Follow TV Tropes

Reviews Manga / Naruto

Go To

06/24/2020 19:13:22 •••

The Highs and Lows of Naruto, and how they form the full package

As far as the Naruto anime goes, it is best known as a gateway for many, and remembered for captivating youth around the world. As such, it is impossible to deny its widespread appeal, but if to be fair is to be neutral, it's surprisingly easy to find fault in it. Why so? Because Naruto gave us a compelling and immersive concept that it often failed to capitalise on, leaving us with aesthetic undertones and regrets for what might have been.

To make that argument though, we would have to look at the setting and basis of the series. Worldbuilding in Naruto is impressively thorough, including nuggets of history, lore, and incredible backgrounds, all accentuated by the classic soundtrack, with earlier tracks in the series noted for their blend of traditional Japanese instruments with simplistic modern composition (like this iconic gem). The power system was simple enough to quickly digest, and offered a broad scope in the long run, but the mechanics of the "superpowers" were fairly nebulous, and became poorly defined at some points, the most prominent casualty being power scaling later into the story.

Complaints towards the writing mostly point to plot derailment in the latter half, attributed to the creator being forced to continue the series past the point he tried to end it. Some of the best parts of the narrative were the conflicting character idealogies and the thematic commentary on violence (which climaxed during the Pain arc), and while these remained relevant, they were weighed down by hapless plot points and poor pacing, resulting in what felt like a string of cool moments buffered by... something. Mostly filler.

To be fair, I shouldn't criticise Naruto excessively. Even as the narrative devolved, it was an addictive ride, and certain characters in its expansive cast had some of the best arcs and backstories in shonen. Shikamaru, Gaara, Pain, Obito, and even Jiraiya stand out for this very reason. Now look at that list again and register the lack of female characters. That's the flip side of the coin: characters forgotten over the excruciatingly long run, and characters that didn't have any personality in the first place.

That said, many of the character arcs and themes are presented, in shonen fashion, through fights, which Naruto clearly excels at (permitting for power scaling issues). When the animation was inconsistent, the fights were probably to blame: the occasionally spectacular fight would deplete the budget and cripple the quality for a while, but there's a case for this being a worthwhile tradeoff as some battle sequences were truly sublime; choreography, sound choice, and subtext were usually on point (at least for the important fights).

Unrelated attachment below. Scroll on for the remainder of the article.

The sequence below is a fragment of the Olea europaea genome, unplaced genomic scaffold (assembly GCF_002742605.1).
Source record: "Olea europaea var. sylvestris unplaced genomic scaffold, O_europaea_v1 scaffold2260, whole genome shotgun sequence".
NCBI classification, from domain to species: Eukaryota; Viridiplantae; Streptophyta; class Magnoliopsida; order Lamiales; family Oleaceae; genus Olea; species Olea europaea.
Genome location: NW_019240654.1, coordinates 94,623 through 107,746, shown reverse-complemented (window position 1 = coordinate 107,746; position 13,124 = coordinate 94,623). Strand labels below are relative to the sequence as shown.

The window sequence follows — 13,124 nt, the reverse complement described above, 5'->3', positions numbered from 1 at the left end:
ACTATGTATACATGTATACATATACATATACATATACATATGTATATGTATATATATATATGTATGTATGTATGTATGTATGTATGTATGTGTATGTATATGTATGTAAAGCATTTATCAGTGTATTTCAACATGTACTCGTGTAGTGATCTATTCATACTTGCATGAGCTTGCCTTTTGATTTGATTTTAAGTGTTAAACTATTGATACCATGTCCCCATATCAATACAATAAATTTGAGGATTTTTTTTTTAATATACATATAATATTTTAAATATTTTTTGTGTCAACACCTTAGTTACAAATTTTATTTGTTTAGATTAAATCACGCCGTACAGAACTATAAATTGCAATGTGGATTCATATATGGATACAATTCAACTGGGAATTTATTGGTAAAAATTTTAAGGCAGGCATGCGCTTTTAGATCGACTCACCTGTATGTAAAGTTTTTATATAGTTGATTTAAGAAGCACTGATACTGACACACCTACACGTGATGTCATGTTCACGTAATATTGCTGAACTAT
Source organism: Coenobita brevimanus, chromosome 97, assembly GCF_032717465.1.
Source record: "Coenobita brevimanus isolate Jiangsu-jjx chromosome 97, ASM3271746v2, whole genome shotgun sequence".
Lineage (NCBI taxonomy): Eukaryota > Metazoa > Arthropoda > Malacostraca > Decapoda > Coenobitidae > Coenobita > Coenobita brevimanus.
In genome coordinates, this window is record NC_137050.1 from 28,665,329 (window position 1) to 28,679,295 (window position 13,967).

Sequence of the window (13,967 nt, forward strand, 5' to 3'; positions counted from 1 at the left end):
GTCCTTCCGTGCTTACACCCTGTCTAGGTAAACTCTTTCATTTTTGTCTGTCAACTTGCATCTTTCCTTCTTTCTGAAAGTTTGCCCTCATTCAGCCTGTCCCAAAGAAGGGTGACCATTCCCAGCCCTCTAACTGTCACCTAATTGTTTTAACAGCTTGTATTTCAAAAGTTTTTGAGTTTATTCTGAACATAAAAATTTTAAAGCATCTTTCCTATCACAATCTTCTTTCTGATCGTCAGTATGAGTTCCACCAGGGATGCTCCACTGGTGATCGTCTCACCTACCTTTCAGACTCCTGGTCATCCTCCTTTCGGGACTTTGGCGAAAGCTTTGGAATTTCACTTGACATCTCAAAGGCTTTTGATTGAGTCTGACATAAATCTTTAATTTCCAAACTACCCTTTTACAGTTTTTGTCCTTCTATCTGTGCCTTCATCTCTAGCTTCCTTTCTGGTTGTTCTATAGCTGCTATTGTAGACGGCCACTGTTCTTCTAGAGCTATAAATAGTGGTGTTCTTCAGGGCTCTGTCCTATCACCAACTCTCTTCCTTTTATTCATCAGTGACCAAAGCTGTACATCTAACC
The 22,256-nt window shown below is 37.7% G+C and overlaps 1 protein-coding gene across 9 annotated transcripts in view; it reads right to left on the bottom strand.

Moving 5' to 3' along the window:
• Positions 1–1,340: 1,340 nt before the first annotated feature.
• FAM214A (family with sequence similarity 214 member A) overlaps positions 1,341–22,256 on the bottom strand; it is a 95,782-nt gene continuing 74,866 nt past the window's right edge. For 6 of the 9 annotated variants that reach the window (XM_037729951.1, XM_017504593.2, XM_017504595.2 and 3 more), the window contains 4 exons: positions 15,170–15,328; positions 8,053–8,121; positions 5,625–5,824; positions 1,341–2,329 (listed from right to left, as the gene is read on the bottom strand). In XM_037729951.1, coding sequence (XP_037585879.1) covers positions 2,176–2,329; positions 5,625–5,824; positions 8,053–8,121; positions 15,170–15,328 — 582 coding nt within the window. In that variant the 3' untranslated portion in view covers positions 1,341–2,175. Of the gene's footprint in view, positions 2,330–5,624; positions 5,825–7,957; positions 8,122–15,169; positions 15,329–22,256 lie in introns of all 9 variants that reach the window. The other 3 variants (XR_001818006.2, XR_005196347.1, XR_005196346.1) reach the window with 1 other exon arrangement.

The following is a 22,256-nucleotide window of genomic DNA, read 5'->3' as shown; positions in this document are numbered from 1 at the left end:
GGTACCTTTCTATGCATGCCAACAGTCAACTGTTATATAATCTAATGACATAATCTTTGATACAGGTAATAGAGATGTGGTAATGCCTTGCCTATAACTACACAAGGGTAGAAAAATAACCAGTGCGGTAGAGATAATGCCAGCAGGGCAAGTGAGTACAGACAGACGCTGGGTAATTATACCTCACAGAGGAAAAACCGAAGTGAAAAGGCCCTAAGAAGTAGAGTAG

It might seem that I've been running in circles, unable to decide whether to praise or criticise this anime. Simply put, that's because I can't fully condemn it for what it is: Naruto was a solid shonen series that delivered in most of the aspects expected from the genre (fights, characters, lore), but was also weighed down by the conventional burdens of shonen (writing, filler, scaling). What I consider a shame though, is that Naruto failed to rise over its shonen contemporaries by fully exploiting its deeper messages, themes, and aesthetic concepts, so it's painful to see some of these fail to stay relevant over the series' run.

When Naruto ends, so will a part of my childhood.

The aforementioned sentiment of the fandom resonates with me, as Naruto feels like an apt metaphor for childhood itself: full of highs and lows, and marked by a burgeoning maturity that slowly kills our sense of wide-eyed wonder. The series' broad appeal speaks for itself, and while most will enjoy it, its issues are also plain to see. But odds are you'll give it a go anyway, so at least try to experience it before forming an opinion.

Verdict: 6/10, recommended viewing

06/24/2020 00:00:00

This is a good review, although I\'d give Naruto at least a 7 or 8. It\'s a fairly comprehensive and even-handed review about the strengths and shortcomings of the work as a whole.

I definitely agree about the characters, particularly your examples of characters with strong arcs and the lack of female characters on that list (although Hinata is my favorite character).

06/24/2020 00:00:00

attributed to the creator being forced to continue the series past the point he tried to end it.

First I've ever heard of this.


Leave a Comment:

Top

How well does it match the trope?

Example of:

/

Media sources:

/

Report